A New Look: Leasing for farms in transition
It used to be that leasing was something you did when you couldn’t afford to buy equipment outright. But today’s ag producer recognizes leasing as a tool that offers distinct advantages for keeping operations flowing smoothly.
Some of the key benefits of leasing are particularly advantageous in farm transitions, said Southwest Georgia Farm Credit Relationship Manager Ragan Fretwell. As farms often take years to transition from one generation to the next, both parties should consider how leases might fit into their plans.
For example, leasing is less costly than borrowing, Fretwell said. “The payments are cheaper on a lease than a loan.” So the current producer can benefit from a fixed rate and reduced overhead—advantages that can be passed along to the successor generation. Additionally, if equipment must be acquired during the transition period, the owner can consider leases to allow more options for the buyer.
What to lease and why
The field of what can be leased has grown, which provides even greater opportunities for both current and future generation producers. Some examples of what can be leased:
- Equipment (hay bailers, planters, sprayers, tractor)
- Processing and packaging equipment
- Metal buildings and shelters
- Grain bins
- Fleet Vehicles
Flexibility is what makes leases most attractive to ag producers, Fretwell said, and there are many types of payment options. “They can be structured to match harvest cycles, cash flows, and tax requirements,” she said. Plus, payment schedules can be monthly, quarterly, semi-annually or annually.
Leases also come with certain tax advantages, she added. Borrowers can benefit by reducing their taxable income by running payments through their income statement, which can give farmers a greater benefit than taking a standard depreciation and interest with a loan, or depreciation only with a cash purchase.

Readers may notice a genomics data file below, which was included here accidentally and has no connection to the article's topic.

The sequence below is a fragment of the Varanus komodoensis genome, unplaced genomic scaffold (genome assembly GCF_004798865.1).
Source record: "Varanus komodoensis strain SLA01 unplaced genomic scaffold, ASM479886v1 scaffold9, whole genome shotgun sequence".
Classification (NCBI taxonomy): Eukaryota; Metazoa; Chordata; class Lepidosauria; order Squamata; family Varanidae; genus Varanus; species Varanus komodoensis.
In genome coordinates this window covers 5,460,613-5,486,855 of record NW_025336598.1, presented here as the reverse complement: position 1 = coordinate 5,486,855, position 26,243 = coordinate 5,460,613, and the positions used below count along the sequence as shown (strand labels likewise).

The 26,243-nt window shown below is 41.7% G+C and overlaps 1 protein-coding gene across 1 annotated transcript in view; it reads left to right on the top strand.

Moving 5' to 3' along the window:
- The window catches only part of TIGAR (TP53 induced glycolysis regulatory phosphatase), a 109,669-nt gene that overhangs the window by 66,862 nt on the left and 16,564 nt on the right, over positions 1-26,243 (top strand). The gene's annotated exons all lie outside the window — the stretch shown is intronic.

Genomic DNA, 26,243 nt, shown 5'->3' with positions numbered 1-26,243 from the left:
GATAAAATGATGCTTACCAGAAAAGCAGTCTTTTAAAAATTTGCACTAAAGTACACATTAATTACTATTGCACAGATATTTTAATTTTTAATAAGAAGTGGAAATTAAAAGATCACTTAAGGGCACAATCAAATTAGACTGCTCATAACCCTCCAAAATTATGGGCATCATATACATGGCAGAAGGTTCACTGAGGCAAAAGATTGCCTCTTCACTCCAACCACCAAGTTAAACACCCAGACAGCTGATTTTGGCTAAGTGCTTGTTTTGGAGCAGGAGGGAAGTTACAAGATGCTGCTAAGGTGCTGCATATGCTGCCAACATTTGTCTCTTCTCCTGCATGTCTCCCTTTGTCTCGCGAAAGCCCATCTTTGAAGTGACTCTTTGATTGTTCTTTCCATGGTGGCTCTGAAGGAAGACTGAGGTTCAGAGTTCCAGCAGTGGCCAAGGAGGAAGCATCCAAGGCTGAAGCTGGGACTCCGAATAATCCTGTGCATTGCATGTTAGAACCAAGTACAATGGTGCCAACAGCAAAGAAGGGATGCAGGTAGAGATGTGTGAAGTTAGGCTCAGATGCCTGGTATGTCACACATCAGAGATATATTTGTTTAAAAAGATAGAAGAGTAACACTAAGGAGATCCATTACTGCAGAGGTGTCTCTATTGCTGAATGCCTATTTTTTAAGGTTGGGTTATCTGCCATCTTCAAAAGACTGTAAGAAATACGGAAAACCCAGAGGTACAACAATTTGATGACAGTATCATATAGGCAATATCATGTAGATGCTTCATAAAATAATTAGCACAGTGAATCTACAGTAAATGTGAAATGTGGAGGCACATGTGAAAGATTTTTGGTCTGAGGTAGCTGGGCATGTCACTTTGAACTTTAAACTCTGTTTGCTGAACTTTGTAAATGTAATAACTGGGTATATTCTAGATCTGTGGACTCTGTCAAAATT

Helping successor succeed
At the end of the lease, the next generation farmer will have the same options outlined in the lease terms, Fretwell said. For example, if the lease is for a piece of equipment, they can purchase the item or turn it in, or decide to purchase new equipment with a new lease agreement.
All of these benefits add up to better cash flow for the buyer, so they can spend it in other areas.
If the farm is in transition, leases can be a tool to help that next generation as they build equity on their own and prepare to buy the farming business. Some families offer part of the farm to the next generation for that purpose—to learn all aspects of an ag operation. “Leased equipment does not encumber real estate,” Fretwell said, “so a lease customer can put equipment or a building on family land easily.”
So how do you arrange a lease for your equipment, structure or vehicles? In most cases, farmers go direct to the dealer (the seller); they choose the equipment and discuss leasing options at that point. But as a 17-year veteran of Southwest Georgia Farm Credit, now overseeing leasing, Fretwell can help. She frequently discusses options with current and next generation producers.
Fretwell encourages anyone considering a lease to consult with their tax advisor to discuss their specific circumstances and cash flow requirements, especially in relation to a pending farm transition.
For further details, contact Ragan Fretwell via email: RFretwell@SWGAFarmCredit.com or phone: 229.254.6391.